Ministers are planning to remove all mandatory mask and social distancing restrictions in England on 19 July, but national guidance may still encourage caution in high-risk areas such as public transport.
A number of key scientific advisers including England’s chief medical officer, Chris Whitty, and the government’s chief scientific adviser, Patrick Vallance, are said to be behind ministers’ plans to lift restrictions, though they have cautioned that the NHS may come under pressure in the winter.
However, hospital bosses fear the reopening date will lead to a new spike in admissions due to Covid. NHS Providers, which represents hospital trusts in England, warned it could lead to the cancellation of surgery and other care.
“Trust leaders are increasingly confident that vaccines are breaking the chain between infections, serious illness and deaths. But they are understandably nervous about what a wholesale lifting of restrictions on 19 July could mean for the NHS”, said Saffron Cordery, the organisation’s deputy chief executive.
“We are dealing with a fast-moving, ever-changing picture and the reality on the frontline is that even a small increase in Covid-19 admissions or emergency care pressures could affect our ability to deliver non-Covid services in a context where many staff are exhausted.”
Several NHS trust chief executives, speaking on condition of anonymity, warned that hospitals were not well-equipped to deal with a new surge in Covid cases because they were already so unusually busy for the time of year.
One said they were “nervous” about the likelihood of greater social mixing after 19 July leading to more people becoming infected, ending up very ill and needing hospital treatment. Another voiced unease about the impact of people who are already mingling in pubs.
A third said more than 100 nurses in their trust were already off isolating because they or someone in their household were infected, saying: “I feel anxious at the moment about the roadmap.”
Hospital bosses are becoming increasingly frustrated that fully vaccinated staff are having to isolate even if they have tested negative. Cordery said: “These rules can be disruptive, so it’s important to ensure they are evidence-based and kept under close review.”
Boris Johnson’s spokesperson said the vaccine programme was having its expected effect at preventing a similar surge in hospital admissions as happened during the previous two waves.
“I think it’s important to make the point about where we are in this battle against this epidemic. It is due to our ongoing success of the vaccine programme and wider mitigations that we are in a position that, despite having a significant increase in cases, that is not feeding through into big rises in hospitalisations and death,” the spokesperson said.
Further details about the final planned stage of unlocking are expected to start being drip-fed from Monday, with a senior government source saying “pitch-rolling” would begin to lay the ground for an official announcement the following week.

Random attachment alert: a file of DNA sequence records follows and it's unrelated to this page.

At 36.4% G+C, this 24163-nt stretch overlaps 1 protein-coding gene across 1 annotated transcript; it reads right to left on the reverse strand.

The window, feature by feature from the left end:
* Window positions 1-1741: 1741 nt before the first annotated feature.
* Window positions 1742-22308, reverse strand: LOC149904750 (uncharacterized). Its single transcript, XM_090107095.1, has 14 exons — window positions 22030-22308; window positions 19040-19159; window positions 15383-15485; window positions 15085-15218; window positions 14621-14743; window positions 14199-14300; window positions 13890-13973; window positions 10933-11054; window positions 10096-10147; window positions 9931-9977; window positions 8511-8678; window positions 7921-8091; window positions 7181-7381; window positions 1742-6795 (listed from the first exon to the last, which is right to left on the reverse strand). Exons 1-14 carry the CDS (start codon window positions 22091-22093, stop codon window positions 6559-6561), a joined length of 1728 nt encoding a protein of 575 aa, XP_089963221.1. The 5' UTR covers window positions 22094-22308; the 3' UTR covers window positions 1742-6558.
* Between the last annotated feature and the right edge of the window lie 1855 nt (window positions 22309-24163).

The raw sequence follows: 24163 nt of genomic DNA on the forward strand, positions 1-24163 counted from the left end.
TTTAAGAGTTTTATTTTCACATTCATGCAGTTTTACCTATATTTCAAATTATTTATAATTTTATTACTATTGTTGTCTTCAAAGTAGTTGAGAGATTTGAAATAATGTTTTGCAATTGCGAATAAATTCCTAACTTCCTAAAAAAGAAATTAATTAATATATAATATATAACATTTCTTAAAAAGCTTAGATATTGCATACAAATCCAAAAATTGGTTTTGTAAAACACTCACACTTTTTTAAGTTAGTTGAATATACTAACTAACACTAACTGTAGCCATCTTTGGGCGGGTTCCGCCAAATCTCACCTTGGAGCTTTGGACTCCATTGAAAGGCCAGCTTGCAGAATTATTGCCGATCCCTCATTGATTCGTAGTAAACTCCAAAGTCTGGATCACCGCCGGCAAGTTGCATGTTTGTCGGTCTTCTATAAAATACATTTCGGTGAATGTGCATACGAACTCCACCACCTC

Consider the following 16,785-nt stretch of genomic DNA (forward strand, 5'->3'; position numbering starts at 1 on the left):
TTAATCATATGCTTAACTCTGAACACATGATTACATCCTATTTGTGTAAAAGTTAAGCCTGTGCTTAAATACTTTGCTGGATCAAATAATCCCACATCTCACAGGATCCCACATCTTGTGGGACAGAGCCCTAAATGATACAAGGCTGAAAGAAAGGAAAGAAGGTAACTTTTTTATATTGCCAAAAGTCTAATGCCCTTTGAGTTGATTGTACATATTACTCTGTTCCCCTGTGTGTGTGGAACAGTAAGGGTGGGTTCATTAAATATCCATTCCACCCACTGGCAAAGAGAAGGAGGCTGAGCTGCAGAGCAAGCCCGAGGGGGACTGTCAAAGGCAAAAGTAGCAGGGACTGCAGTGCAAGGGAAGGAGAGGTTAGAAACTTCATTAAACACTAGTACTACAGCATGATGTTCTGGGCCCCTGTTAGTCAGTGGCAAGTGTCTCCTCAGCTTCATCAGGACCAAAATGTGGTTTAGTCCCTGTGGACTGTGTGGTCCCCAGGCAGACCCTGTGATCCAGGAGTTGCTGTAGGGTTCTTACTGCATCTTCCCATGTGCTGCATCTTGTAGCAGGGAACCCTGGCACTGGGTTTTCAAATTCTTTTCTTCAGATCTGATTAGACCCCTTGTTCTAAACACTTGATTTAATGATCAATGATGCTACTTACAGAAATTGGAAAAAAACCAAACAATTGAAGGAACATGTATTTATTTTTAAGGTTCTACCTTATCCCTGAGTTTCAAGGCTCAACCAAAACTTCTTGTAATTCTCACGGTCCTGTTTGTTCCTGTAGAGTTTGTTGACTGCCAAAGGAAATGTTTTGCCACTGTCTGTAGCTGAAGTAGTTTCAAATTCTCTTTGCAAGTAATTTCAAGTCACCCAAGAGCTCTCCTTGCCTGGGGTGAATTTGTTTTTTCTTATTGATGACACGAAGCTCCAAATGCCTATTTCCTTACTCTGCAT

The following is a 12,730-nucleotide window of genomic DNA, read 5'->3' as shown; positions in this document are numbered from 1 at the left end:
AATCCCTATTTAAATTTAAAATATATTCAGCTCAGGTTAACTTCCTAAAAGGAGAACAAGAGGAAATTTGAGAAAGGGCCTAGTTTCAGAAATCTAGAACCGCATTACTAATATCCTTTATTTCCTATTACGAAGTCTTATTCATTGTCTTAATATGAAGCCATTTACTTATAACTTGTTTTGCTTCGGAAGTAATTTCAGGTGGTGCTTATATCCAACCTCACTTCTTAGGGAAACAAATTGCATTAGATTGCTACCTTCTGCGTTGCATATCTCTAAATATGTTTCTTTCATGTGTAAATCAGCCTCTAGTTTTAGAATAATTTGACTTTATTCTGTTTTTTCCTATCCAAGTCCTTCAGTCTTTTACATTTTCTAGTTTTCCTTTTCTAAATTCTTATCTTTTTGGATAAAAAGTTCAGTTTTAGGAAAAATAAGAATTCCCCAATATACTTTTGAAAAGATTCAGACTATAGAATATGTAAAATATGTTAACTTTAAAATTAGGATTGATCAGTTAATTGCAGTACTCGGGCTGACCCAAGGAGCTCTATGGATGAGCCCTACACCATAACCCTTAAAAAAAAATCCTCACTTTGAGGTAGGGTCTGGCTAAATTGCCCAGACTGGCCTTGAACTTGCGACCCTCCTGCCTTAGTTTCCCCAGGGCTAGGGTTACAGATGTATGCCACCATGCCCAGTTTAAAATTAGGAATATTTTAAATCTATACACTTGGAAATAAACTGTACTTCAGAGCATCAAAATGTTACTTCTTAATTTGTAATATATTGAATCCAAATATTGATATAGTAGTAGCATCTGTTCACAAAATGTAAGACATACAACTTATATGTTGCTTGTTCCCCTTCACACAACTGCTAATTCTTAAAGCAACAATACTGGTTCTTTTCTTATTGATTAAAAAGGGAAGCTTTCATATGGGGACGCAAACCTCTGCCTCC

“Any advice on masks is likely to be guidance rather than regulations,” one Whitehall source said. “Our hope is that all legal restrictions can go.”
However, Whitty is also said to be optimistic after discussions with the new health secretary, Sajid Javid, who is not ideologically opposed to some caution. Whitty called him “data driven” and is soliciting evidence from officials he can use to present the case to Javid to proceed cautiously.
Whitehall sources said they were keeping the option of using Covid certification to keep mass events open through the winter.
The Premier League, which is expected to be told it can fill stadiums to capacity when the season starts in August, has been a key backer of the scheme and hopes to be able to implement Covid status checks as a back-up plan if seasonal pressures lead to calls for more restrictions.
One government source said that there was the potential to use Covid certification more widely this winter rather than reimpose any restrictions. “It may have a wider utility if there’s a big surge in winter,” the source said.
Another source said that although mask regulations could be lifted safely now, advice could also be hardened in the autumn.
Some senior local leaders such as the London mayor, Sadiq Khan, are known to be uneasy at the decision to leave mask-wearing up to guidance or to personal responsibility on high-capacity networks such as the London Underground and believe changes could discourage use of public transport.
Khan’s spokesperson said it was important to continue to follow the science around limiting transmission. “Evidence shows that the wearing of face masks gives many Londoners the confidence that they can travel safely on public transport,” the spokesperson said.
Face-covering rules on public transport come under national regulations and local authorities and bodies such as Transport for London (TfL) could set their conditions of carriage relating to face coverings but a City Hall source said in practice this would be very difficult because of conditions in the TfL funding agreement.